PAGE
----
Living Life With Triple Negative Breast Cancer

Living Life With Triple Negative Breast Cancer

Pepper Segal

I was 31. I had a 2-year-old. I was 6 months pregnant. I had cancer. I remember it all happened so fast. Seeing the look on my husband’s face when I was diagnosed made it reality. What was thought to be an abscess milk duct was instead a deadly disease. 

After my diagnosis, I did not have much time to become acclimated with the cancer world. Within two days, I met with my oncologist, nutritionist, radiologist, surgeon, physical therapist and breast coordinator. Before I met with my team, I made sure I did my own research to become familiar with staging, treatments, statistics and medical jargon. I took down notes and questions I had, that way I knew somewhat what I was walking into. I recorded every conversation that was had with a medical professional. I brought my support which included my mother, father and husband. I got my portacath and started chemo right away. I was induced at 36 weeks. 

Two weeks postpartum I started more chemo. During my treatment I started to have a pain in my armpit. I called my oncologist and he said it could be from an infection and prescribed me antibiotics. I took the prescription, but insisted on an MRI as I knew something did not feel right. My oncologist is awesome and had me in for an MRI the next day. As I suspected, I was no longer responding to Chemo and the cancer had spread. After an emergency bilateral mastectomy with 16 lymph nodes removed, my cancer had mutated from hormone positive cancer into triple negative breast cancer and had metastasized into clavicle lymph nodes that could not be operated on. At this time, I decided to get another radiology oncologist involved in my treatment, in addition to the one I was assigned. Together they decided on a plan that worked with my oral chemo. For 34 days I was blasted from my ear lobe to my belly button with the highest doses of radiation a human can handle. Since then, I have had CT scans every three months due to the rapid recurrence statistics. My scans have come back clean from cancer. I was a year in remission on February 26th 2020.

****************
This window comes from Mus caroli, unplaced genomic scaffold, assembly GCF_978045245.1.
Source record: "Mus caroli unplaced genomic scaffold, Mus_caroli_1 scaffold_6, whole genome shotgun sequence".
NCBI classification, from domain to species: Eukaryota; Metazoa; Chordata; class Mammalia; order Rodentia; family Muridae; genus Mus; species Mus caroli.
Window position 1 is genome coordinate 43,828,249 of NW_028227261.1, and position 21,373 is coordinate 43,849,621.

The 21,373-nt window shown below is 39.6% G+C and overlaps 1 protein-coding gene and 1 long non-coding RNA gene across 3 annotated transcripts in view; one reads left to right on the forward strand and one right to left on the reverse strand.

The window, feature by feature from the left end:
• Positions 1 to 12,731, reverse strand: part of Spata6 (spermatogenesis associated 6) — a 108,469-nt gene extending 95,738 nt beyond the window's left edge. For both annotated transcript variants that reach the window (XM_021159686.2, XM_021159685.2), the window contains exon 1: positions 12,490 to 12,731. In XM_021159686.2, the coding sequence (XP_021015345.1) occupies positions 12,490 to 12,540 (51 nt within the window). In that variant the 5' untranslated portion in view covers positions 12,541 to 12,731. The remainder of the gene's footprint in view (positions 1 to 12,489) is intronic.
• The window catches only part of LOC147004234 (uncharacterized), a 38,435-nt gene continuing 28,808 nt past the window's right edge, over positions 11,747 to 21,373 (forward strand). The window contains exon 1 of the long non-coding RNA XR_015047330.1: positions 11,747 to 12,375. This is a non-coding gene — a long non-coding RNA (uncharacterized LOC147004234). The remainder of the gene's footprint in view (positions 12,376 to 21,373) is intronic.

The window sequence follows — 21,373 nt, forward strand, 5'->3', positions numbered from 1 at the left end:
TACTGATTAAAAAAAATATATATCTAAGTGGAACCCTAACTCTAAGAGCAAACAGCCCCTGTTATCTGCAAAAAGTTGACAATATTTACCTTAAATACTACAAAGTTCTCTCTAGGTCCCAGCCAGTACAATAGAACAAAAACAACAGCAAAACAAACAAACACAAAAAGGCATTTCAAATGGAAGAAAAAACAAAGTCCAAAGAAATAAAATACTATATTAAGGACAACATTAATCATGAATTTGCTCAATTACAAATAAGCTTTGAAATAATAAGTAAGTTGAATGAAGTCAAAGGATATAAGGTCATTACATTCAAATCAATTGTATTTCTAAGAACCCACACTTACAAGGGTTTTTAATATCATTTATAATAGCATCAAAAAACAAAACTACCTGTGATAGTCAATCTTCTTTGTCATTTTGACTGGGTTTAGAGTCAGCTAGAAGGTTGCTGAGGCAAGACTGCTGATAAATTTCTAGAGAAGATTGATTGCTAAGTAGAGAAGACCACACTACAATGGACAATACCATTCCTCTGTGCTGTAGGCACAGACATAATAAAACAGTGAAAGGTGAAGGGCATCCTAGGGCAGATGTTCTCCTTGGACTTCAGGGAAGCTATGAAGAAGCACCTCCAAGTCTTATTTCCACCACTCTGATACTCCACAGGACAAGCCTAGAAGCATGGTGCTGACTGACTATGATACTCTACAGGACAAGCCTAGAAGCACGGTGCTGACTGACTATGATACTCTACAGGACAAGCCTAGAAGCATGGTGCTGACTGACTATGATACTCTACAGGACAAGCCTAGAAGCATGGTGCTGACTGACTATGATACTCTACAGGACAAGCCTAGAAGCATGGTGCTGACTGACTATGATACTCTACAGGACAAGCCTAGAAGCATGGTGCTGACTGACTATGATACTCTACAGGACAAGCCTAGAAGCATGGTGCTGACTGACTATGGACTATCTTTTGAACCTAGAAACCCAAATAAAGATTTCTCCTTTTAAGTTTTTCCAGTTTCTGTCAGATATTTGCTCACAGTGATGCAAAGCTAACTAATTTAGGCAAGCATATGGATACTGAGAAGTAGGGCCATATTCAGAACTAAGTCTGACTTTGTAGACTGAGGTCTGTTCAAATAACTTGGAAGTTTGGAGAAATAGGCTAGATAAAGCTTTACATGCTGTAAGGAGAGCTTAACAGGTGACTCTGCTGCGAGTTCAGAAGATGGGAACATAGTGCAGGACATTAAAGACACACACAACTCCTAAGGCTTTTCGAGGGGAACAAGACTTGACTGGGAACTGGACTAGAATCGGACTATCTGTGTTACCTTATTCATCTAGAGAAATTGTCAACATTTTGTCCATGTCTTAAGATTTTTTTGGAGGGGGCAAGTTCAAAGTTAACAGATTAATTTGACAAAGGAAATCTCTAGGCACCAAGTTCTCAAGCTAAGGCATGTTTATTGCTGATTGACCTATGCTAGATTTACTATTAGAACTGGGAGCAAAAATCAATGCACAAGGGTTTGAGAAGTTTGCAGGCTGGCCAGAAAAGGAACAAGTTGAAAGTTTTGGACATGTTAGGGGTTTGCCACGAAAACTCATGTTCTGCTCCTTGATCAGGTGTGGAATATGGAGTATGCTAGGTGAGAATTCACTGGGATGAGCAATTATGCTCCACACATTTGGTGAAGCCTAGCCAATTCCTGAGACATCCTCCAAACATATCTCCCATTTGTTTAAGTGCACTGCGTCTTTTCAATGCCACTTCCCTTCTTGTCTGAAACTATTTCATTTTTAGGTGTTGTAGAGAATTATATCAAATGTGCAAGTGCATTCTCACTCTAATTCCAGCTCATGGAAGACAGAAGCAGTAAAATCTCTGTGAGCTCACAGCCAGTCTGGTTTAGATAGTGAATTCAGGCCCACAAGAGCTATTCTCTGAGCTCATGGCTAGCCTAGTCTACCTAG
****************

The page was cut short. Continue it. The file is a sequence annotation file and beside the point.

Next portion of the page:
My advice: listen to your body, be your own advocate, ask lots of questions and remember- you can’t control cancer, but you don’t have to let cancer control you! 

I am so grateful to have the support of my husband and my parents during my cancer experience. But I also feel extremely fortunate to have found Sharsheret through my sons’ Jewish day school. The receptionist at their school referred me to Sharsheret after hearing about the organization through her friend who has used their services, and had a very positive experience. I reached out to Sharsheret not knowing exactly what to expect, and was blown away at all the tailored support I received in return. From the survivorship kit they sent me with healthy living resources, to a caregiver packet to help guide my husband and parents, to the box of toys to keep my three and one year old boys busy while I was going through treatment, they have supported me at every stage, and have resources and guidance for every aspect of the breast cancer experience. 

Last week marked my one year cancer anniversary. My doctor said I can breathe more easily at the two-year mark, but because of Sharsheret I can start to exhale a bit now.